In response, a friendly acronym briefly flourished: Rich Site Summary, better known as Really Simple Syndication or RSS. Coupled with a feed reader tool, RSS enables users to quickly scan the headlines and click through only to those stories that pique their interest.
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Why the Murdoch press wants to exterminate public broadcasters

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Image Source: Edgar Zuniga Jr., Flickr

Like most people with even a passing interest in the part played by News Corporation in British politics, I remember exactly what I was doing when scandal broke in 2011 and the sense of a seemingly indestructible media behemoth crumbling into chaos and ruin before our eyes. Now, Rebekah Brooks is to return as chief executive of News UK, publisher of the Sun, the Times and the Sunday Times. In 2014 she was cleared of all charges relating to the phone-hacking scandal.
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Newspapers in decline, digital slowdown – what’s new in the news?

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Newspaper image courtesy Jon S, Flickr

The most recent ABC circulation figures for Australia’s newspapers show a continuing decline in print sales across the board. That isn’t surprising, given global and national trends over the last few years. Australia was slow to join the global march downwards for newspaper sales in comparable markets such as the USA and the UK, showing some resilience until 2012 or so. But now, annual falls of up to 10 per cent are routine.
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ATNIX: Australian Twitter News Index, February 2015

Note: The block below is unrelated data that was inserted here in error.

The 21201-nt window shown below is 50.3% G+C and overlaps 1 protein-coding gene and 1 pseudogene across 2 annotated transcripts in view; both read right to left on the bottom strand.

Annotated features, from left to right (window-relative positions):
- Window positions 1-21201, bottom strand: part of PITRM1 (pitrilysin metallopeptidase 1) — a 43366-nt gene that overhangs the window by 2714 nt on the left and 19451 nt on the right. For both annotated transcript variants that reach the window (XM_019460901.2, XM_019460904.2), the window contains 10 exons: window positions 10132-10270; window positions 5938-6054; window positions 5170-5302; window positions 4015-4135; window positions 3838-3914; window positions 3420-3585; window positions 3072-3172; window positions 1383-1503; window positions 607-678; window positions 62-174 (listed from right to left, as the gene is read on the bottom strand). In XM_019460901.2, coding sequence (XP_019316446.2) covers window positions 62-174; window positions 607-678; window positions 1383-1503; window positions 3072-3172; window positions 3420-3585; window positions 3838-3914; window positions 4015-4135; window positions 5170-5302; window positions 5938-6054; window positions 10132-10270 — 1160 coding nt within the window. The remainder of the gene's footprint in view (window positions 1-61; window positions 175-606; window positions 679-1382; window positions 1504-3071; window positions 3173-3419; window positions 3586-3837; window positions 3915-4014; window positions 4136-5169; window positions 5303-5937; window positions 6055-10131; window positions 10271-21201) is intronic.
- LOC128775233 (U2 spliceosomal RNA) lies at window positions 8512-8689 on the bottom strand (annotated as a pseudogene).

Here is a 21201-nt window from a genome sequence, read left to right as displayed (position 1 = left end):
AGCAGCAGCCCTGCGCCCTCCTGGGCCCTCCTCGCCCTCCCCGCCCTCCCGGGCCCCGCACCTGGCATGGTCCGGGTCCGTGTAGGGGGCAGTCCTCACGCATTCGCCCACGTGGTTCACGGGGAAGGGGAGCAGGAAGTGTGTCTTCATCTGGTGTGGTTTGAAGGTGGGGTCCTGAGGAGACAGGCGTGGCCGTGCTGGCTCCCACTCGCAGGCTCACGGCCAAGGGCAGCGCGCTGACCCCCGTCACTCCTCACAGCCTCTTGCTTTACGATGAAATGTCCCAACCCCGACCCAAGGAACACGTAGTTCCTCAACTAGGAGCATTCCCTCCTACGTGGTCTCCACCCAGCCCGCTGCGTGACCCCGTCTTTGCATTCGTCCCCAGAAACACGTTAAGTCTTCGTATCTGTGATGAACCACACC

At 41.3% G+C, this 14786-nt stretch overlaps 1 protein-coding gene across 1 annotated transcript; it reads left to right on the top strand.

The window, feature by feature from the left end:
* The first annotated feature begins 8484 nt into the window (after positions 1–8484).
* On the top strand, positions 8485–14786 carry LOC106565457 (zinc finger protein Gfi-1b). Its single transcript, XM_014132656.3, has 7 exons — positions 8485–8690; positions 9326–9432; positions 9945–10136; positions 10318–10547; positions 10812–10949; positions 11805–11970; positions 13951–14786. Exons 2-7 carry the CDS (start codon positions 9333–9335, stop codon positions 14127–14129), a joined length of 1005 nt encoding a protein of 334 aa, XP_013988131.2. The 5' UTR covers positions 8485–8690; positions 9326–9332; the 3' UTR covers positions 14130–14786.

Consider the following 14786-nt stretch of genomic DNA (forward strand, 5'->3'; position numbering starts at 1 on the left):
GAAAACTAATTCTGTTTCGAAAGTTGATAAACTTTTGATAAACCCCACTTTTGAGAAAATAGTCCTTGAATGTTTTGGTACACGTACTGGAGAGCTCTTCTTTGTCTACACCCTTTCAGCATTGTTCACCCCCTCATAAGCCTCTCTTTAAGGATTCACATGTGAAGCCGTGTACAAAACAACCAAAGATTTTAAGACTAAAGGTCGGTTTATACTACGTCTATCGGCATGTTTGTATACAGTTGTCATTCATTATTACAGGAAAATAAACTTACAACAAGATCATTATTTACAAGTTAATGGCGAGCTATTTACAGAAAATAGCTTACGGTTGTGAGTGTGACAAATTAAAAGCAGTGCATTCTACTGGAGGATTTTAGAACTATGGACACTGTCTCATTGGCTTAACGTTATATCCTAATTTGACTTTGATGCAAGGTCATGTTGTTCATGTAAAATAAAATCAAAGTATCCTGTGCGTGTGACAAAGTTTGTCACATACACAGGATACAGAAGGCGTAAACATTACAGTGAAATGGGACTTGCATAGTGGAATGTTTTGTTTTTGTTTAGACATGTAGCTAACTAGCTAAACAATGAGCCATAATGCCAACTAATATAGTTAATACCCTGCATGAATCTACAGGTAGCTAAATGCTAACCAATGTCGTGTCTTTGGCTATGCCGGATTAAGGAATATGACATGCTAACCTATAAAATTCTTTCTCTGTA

Australian Twitter News Index, Feb. 2015
Axel Bruns / QUT Social Media Research Group

February 2015 has been a tumultuous month in Australian news, not least because of the continuing leadership debate (and defeated spill motion) in the federal Liberal Party following the LNP’s unexpected defeat in the Queensland state election on 31 January. As expected, these and other events also affect the patterns observed in our Australian Twitter News Index (ATNIX) and in the overall Australian online news readership patterns tracked by Experian Hitwise.
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Slippery slope for online journalism quality

Looking down on the newsroom, by Steve Bowbrick

Looking down on the newsroom (Steve Bowbrick, Flickr)

With opinion blogs and click-bait headlines influencing online news audience behaviour, journalists are under pressure to maintain editorial standards while finding ways to increase digital traffic. This pressure has placed a strain on the traditional news industry, with Australian journalists becoming increasingly critical of the quality and credibility of their craft.
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ABC innovates into winning position

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ABC managing director Mark Scott

“If we want things to stay as they are, things will have to change” (Giuseppe Tomasi di Lampedusa, The Leopard)

It’s a time of challenge, change and renewal within the Australian Broadcasting Corporation (ABC). That was the message ABC managing director Mark Scott presented today to a lecture hall of QUT journalism students.